“I think in many respects, we’ve achieved that,” Hansen says, citing the 20 to 30 speakers per year the institute has hosted and the lectures made available to students. For example, in late 2012 three regional Federal Reserve chairs spoke as a group about their jobs and traded opinions on monetary policy. “When you have over 100 undergraduates in the audience hearing this stuff, it’s a very nice opportunity for them,” says Hansen. With a laugh, he adds, “But we also provide free food.”
A RESEARCH COMMUNITY
Cross-pollination and collaboration are equally important for faculty. “Good research doesn’t happen just by going to your cell and thinking big thoughts,” says Cochrane. The Becker Friedman Institute provides a platform for collaboration, not just within departments but also across its four partner units—the Law School, Chicago Booth, the Harris School of Public Policy, and the Department of Economics.
The institute also broadens the research community: “We have a Nobel Prize winner in every area, which is great,” Cochrane says, “but not everybody who is great can have a job at the University of Chicago. We need a larger conversation.” Fundamentally, Cochrane believes, the institute will provide the foundations that lead to better economics research. “When we say to some young person, ‘Come to UChicago,’ we want them to drop everything and say, ‘This is where I’m going to have great ideas.’”
Hansen particularly wants the institute to build bridges between economics subgroups. He cites the macro financial modeling group he and MIT’s Andrew Lo are leading to bring macroeconomists and finance experts together to build better models to address the deficiencies of models used for quantitative and empirical investigations. Many young econometricians (Hansen’s field) focus on the mathematical side of statistics, he says, while they should also strive to adapt or build new methods to study economic questions. “To do that effectively, they have to know something about some subfields to appreciate what the challenges are there.”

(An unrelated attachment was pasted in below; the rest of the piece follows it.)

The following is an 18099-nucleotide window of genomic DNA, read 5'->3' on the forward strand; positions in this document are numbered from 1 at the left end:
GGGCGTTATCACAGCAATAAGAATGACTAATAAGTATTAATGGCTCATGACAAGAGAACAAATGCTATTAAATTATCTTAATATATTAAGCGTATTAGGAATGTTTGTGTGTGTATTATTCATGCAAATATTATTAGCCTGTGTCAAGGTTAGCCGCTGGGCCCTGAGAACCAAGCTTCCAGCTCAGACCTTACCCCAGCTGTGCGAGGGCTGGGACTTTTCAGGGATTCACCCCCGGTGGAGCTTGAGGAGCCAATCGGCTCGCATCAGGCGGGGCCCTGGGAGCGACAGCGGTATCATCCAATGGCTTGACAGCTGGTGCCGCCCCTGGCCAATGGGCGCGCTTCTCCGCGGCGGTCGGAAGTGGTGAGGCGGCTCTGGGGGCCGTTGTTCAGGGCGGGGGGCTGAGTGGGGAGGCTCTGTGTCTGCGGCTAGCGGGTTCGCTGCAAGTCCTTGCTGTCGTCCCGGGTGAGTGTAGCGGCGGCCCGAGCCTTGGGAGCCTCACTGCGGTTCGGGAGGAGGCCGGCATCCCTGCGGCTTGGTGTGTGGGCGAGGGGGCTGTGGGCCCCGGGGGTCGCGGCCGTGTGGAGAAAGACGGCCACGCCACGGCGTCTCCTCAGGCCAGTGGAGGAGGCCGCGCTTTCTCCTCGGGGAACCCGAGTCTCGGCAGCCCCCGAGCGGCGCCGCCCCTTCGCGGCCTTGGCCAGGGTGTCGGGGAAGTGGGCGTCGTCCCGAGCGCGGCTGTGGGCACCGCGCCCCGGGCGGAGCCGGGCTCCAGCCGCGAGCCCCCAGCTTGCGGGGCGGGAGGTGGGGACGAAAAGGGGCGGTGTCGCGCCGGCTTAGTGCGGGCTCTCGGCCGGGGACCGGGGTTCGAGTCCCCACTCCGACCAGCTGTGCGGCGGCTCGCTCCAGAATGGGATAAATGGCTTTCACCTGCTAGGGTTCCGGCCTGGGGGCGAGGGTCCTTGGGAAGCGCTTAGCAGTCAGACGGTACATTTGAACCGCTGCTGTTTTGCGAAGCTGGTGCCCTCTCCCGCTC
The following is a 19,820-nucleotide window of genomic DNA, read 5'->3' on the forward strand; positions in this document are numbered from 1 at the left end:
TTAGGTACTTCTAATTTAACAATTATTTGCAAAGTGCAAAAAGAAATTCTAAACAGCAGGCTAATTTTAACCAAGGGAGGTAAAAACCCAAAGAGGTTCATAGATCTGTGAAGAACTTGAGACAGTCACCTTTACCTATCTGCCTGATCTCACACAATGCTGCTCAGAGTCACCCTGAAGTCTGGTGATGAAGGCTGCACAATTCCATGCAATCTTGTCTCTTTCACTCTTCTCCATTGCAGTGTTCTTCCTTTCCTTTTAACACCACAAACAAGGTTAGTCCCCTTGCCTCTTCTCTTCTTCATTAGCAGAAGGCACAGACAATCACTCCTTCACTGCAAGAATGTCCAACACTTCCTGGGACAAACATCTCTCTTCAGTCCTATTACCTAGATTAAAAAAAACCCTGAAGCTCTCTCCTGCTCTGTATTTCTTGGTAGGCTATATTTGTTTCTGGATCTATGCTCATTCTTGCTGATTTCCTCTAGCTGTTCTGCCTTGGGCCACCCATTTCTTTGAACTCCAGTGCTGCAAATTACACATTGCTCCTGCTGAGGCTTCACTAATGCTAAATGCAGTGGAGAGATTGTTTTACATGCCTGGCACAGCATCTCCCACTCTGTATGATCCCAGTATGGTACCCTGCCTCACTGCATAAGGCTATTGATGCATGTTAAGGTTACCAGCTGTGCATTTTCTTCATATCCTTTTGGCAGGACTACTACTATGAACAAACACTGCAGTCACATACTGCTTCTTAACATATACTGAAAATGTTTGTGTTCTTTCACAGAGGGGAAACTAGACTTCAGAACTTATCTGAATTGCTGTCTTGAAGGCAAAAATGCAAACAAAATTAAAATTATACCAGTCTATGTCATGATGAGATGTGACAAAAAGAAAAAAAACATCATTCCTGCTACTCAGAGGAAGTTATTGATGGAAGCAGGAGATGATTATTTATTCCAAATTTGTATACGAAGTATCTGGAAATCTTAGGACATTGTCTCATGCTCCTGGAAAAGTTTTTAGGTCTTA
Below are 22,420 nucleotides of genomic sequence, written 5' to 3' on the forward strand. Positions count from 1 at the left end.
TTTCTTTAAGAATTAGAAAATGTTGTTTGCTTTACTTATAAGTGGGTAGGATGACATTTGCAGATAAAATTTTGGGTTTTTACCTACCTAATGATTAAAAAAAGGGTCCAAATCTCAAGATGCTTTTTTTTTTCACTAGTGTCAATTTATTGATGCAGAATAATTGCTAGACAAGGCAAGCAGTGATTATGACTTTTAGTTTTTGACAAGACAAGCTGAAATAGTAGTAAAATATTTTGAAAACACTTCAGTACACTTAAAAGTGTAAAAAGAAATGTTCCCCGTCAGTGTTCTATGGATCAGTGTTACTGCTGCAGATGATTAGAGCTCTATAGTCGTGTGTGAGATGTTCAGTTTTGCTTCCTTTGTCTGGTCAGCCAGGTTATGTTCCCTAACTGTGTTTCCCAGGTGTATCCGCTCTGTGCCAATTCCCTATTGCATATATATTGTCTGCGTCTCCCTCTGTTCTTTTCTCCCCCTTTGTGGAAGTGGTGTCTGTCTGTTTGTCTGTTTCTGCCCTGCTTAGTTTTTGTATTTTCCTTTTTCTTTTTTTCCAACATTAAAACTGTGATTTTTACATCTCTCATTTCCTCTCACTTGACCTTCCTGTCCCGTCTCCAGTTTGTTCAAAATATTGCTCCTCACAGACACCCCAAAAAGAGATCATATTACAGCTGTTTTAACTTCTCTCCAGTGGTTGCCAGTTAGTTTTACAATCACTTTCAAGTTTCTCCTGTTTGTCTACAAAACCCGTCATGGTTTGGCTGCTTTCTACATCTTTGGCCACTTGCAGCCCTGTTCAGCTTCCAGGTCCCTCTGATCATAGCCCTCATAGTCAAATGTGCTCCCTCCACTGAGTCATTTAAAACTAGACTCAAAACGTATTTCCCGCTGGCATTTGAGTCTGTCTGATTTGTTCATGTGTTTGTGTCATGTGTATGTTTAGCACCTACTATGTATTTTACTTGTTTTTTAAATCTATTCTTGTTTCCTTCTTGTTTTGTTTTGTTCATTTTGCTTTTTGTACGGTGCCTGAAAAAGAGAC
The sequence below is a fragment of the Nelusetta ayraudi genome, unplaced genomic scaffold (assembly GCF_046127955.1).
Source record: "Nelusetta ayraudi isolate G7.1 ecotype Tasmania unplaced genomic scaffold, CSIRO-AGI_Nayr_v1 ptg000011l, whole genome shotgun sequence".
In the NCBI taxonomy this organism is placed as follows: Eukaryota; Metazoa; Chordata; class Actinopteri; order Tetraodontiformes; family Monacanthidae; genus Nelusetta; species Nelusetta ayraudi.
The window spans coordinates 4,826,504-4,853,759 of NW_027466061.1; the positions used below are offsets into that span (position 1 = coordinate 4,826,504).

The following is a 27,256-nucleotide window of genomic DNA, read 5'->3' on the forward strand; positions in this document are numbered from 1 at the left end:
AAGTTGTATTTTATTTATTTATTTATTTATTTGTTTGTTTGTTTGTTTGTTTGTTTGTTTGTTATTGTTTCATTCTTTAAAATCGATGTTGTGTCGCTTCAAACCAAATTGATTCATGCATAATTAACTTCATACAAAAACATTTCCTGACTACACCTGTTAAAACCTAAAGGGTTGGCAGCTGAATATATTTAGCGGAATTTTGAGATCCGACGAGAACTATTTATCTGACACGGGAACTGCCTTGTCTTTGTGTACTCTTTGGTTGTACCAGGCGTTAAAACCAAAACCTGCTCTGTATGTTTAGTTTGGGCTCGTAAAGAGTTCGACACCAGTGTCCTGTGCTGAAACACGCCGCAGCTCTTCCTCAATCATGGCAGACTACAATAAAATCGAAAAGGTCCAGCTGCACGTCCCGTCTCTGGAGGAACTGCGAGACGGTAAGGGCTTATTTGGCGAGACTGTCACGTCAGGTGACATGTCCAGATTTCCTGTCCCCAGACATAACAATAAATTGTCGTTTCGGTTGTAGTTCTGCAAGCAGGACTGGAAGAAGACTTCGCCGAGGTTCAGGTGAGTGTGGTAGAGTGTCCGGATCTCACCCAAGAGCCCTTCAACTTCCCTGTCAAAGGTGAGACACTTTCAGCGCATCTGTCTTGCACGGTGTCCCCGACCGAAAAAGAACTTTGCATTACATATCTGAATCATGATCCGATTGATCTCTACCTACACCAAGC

Hansen intends the institute’s work to be just as broad based. “It’s not like he’s molding it in his research image,” Heaton says. “He seems to be doing activities that are for the greater good, for the University, and for the researchers.”
Hansen is particularly proud of a 2010 institute conference that measured economic development in sub-Saharan Africa. “At the end of the day,” recalls Hansen, “Princeton’s Angus Deaton, one of the top development economists in the world, said, ‘Hurray for the institute. The type of issues we talked about here would not typically be covered anywhere else.’”
In summer 2014 the Becker Friedman Institute, along with the Department of Economics, took another step forward, moving into their new home in the Saieh Hall for Economics. Hansen looks forward to bringing in more visitors to the once “virtual” institute. He has envisioned a place where “we could bring both senior and young scholars from elsewhere together on campus and rotate themes for different years,” but that goal was difficult to implement without a physical home. In the renovated building, located at 5757 South University Avenue, he says, “we can now invest more in longer-term visitors.”
The new location also can facilitate both formal and informal interaction among faculty from economics, law, business, and public policy. “Chicago’s had a long-standing tradition of having faculty with multiple interests, and not just some narrow focus,” Hansen says, a characteristic he sees as key to the institute preserving UChicago’s economics legacy. “I’ve been at this university for a long time,” he says, “and I’d like to think of economics at Chicago as continuing to be something special.”
Story originally published in the Spring/Summer 2014 issue of Dialogo.